ANALYSIS

Estimative Intelligence

A - F

Armstrong, J. Scott. Long-Range Forecasting: From Crystal Ball to Computer. New York: Wiley-Interscience, 1978. [Petersen]

Armstrong, Willis C., et al. "The Hazards of Single-Outcome Forecasting." Studies in Intelligence 28, no. 3 (Fall 1984): 57-70. In Inside CIA's Private World: Declassified Articles from the Agency's Internal Journal, 1955-1992, ed. H. Bradford Westerfield, 238-254. New Haven, CT: Yale University Press, 1995.

Ben-Israel, Isaac. "Philosophy and Methodology of Intelligence: The Logic of Estimate Process." Intelligence and National Security 4, no. 4 (Oct. 1989): 660-718.

The author argues that, for intelligence estimates, inductively deriving conclusions from known data is the wrong method. He, then, develops an alternative methodology, based on the scientific method, which he calls the "critical method." The refined critical methodology is used to analyze the intelligence failure of the Yom Kippur War (the use of hind-sight is acknowledged here), which he attributes to the use of conventional-inductivist logic.

Berkowitz, Bruce D. "Intelligence in the Organizational Context: Coordination and Error in National Estimates." Orbis 29 (Fall 1985): 571- 596.

Berlin, Don L. "Why Intelligence Estimates Won't Mislead Us Anymore." Defense Intelligence Journal 3, no. 2 (Fall 1994): 21-35.

Department of Defense Futures Intelligence Program (DoDFIP), approved by D/DIA, 18 Oct. 1993. The article's title certainly does not tell the full story.

Best, Richard A., Jr. Intelligence Estimates: How Useful to Congress? Washington, DC: Congressional Research Service, Library of Congress, 6 Jan. 2011. Available at: http://www.fas.org/sgp/crs/intel/RL33733.pdf.

"There seems to be an emerging consensus that publicly releasing NIEs, or even unclassified summaries, has limitations. Some of the nuances of classified intelligence judgments are lost and there are concerns that public release of an unclassified summary of a complicated situation does not effectively serve the legislative process. In passing the FY2010 Defense Authorization Act (P.L. 111-84), Congress chose not to require an NIE on the nuclear ambitions of certain states and non-state actors, but rather to request biennial reports (with unclassified summaries) from the DNI."

Betts, Richard K. "Strategic Intelligence Estimates: Let's Make Them Useful." Parameters 10 (Dec. 1980): 20-26. [Petersen]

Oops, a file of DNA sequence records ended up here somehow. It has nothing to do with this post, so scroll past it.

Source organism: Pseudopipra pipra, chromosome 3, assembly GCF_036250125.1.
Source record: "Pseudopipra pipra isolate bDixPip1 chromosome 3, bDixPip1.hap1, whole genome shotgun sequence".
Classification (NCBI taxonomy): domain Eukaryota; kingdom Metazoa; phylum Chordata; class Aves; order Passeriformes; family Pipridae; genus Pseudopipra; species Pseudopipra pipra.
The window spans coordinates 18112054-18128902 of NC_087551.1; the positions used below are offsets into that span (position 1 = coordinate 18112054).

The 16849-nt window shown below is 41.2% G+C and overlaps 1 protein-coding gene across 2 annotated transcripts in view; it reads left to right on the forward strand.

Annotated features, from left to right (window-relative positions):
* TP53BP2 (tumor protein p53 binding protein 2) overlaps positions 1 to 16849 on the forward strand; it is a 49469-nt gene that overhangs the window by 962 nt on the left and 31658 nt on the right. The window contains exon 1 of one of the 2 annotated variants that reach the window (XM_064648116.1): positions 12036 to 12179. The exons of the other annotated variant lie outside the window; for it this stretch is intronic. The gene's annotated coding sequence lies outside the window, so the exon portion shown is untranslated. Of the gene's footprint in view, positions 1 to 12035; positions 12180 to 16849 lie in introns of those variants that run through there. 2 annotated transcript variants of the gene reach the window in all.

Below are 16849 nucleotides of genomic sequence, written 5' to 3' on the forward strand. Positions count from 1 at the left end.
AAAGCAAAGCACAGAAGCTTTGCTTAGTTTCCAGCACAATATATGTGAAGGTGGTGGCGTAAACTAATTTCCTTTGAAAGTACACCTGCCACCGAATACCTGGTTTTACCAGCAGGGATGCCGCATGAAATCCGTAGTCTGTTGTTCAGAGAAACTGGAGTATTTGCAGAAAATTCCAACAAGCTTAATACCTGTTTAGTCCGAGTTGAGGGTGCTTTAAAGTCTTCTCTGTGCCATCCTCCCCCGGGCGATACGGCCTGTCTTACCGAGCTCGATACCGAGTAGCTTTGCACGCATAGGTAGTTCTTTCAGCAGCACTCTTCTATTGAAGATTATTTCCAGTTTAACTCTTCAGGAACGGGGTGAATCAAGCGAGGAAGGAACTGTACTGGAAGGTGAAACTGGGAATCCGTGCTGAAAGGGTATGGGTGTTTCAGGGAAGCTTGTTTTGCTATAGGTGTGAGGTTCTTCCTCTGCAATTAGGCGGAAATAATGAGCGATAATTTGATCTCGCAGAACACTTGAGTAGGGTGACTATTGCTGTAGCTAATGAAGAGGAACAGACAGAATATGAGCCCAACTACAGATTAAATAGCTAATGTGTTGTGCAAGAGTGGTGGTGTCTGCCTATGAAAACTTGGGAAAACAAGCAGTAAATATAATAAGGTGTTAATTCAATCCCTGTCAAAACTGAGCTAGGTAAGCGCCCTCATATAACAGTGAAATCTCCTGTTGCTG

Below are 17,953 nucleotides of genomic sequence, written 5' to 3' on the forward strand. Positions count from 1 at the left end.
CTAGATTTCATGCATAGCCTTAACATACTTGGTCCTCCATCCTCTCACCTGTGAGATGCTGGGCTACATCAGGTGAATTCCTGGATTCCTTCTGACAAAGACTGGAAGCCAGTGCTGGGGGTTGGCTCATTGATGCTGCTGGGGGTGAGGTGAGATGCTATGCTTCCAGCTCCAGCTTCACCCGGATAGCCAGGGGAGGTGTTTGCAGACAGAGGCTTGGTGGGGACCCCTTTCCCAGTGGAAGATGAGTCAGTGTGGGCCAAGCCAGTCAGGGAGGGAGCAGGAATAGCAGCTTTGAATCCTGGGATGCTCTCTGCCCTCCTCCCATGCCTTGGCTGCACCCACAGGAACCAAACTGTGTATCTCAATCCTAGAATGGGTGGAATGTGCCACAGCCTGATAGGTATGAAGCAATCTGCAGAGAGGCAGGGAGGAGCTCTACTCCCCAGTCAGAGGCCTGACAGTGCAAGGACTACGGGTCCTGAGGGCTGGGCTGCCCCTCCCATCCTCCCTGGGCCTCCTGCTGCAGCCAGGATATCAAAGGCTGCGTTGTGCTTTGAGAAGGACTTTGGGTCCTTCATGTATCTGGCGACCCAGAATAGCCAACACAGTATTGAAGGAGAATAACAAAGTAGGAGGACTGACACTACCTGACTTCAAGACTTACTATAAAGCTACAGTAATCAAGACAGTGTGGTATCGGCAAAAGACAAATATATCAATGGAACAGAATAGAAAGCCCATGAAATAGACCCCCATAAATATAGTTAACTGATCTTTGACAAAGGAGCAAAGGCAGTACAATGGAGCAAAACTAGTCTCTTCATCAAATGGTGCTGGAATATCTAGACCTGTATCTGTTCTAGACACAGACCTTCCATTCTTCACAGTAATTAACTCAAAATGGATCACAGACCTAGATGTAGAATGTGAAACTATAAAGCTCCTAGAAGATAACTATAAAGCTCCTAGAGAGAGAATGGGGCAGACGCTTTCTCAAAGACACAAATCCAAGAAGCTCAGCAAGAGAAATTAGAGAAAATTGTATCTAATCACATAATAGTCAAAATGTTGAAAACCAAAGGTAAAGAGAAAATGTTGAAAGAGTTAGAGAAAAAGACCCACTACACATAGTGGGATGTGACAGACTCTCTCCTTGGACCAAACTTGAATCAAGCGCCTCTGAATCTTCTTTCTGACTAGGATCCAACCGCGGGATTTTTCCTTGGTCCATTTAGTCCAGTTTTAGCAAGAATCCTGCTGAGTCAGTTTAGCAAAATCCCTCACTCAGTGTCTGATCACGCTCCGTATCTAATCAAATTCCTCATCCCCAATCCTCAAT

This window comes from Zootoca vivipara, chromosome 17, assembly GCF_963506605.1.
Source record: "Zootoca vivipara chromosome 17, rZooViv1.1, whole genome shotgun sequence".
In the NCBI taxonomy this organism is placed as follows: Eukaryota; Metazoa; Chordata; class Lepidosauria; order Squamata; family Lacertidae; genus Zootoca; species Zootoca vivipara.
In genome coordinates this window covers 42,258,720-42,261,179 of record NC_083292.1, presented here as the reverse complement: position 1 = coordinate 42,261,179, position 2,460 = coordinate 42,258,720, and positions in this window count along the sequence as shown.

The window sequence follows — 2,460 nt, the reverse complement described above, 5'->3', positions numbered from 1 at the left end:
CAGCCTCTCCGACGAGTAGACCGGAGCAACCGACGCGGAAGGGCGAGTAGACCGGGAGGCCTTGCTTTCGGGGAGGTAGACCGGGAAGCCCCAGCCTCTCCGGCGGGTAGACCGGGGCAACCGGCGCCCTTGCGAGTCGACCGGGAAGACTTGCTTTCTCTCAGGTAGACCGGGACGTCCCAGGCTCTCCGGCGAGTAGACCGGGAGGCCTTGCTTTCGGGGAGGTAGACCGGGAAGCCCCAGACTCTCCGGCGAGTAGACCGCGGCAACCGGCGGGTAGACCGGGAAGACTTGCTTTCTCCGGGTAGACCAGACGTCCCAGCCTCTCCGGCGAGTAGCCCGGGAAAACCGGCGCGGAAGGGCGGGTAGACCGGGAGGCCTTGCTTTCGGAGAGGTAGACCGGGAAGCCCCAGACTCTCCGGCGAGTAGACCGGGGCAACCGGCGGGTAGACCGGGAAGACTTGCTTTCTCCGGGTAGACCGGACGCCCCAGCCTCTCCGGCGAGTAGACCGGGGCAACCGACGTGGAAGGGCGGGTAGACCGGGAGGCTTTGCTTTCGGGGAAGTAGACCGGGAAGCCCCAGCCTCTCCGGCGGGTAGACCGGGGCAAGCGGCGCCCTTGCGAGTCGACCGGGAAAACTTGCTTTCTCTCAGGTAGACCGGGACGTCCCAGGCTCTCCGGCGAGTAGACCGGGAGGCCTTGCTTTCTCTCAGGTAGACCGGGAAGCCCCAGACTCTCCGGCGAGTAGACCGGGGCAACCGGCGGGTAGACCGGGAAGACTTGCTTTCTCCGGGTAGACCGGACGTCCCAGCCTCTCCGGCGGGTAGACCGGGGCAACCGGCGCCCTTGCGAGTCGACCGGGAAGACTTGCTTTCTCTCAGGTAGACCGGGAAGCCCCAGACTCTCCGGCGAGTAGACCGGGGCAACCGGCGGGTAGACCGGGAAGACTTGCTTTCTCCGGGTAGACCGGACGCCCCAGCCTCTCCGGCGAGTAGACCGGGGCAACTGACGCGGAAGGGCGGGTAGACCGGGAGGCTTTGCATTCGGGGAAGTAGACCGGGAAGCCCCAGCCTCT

Blash, Edmund Charles II. "Strategic Intelligence Analysis and National Decisionmaking: A Systems Management Approach." International Journal of Intelligence and Counterintelligence 6, no. 1 (Spring 1993): 55-68.

Brinkley, David A., and Andrew W. Hull. Estimative Intelligence: A Textbook on the History, Products, Uses, and Writing of Intelligence Estimates. Columbus, OH: Batelle, 1979.

Brown, Harold. "The Military Planner's Challenge: Reconciling Technology with Policy." Foreign Affairs 45, no. 2 (Spring 1967): 277-290.

Brown is a former Secretary of Defense. The section of the article that is of direct interest is: "Section II: The Utility of Intelligence Estimates."

Clark, Keith. "Notes on Estimating." Studies in Intelligence 11, no. 3 (Summer 1967): 55-64

The author notes that he has "drafted, chaired. or otherwise participated in many of the National Estimates." Here, he seeks "to identify, primarily from the ONE viewpoint, some recurrent dilemmas and common pitfalls in producing estimates, to note different ways of coping with these, and to suggest some main sources of strength or weakness, as well as some avoidable wastes of time and effort."

Clark, Robert M. Intelligence Analysis: Estimation and Prediction. Baltimore, MD: American Literary Press, 1996.

Cohen, Raymond. "Threat Assessment in Military Intelligence: The Case of Israel and Syria, 1985-86." Intelligence and National Security 4, no. 4 (Oct. 1989): 735-764.

"During the ten-month period September 1985-June 1986 the Israeli Army was placed on heightened alert on at least five separate occasions as a result of forebodings of a possible Syrian attack.... In response to Israel's heightened states of alert the Syrian Army itself took precautionary measures and tension rose dangerously." Why, then, did war not result? This is the interesting question with which Cohen plays provocatively.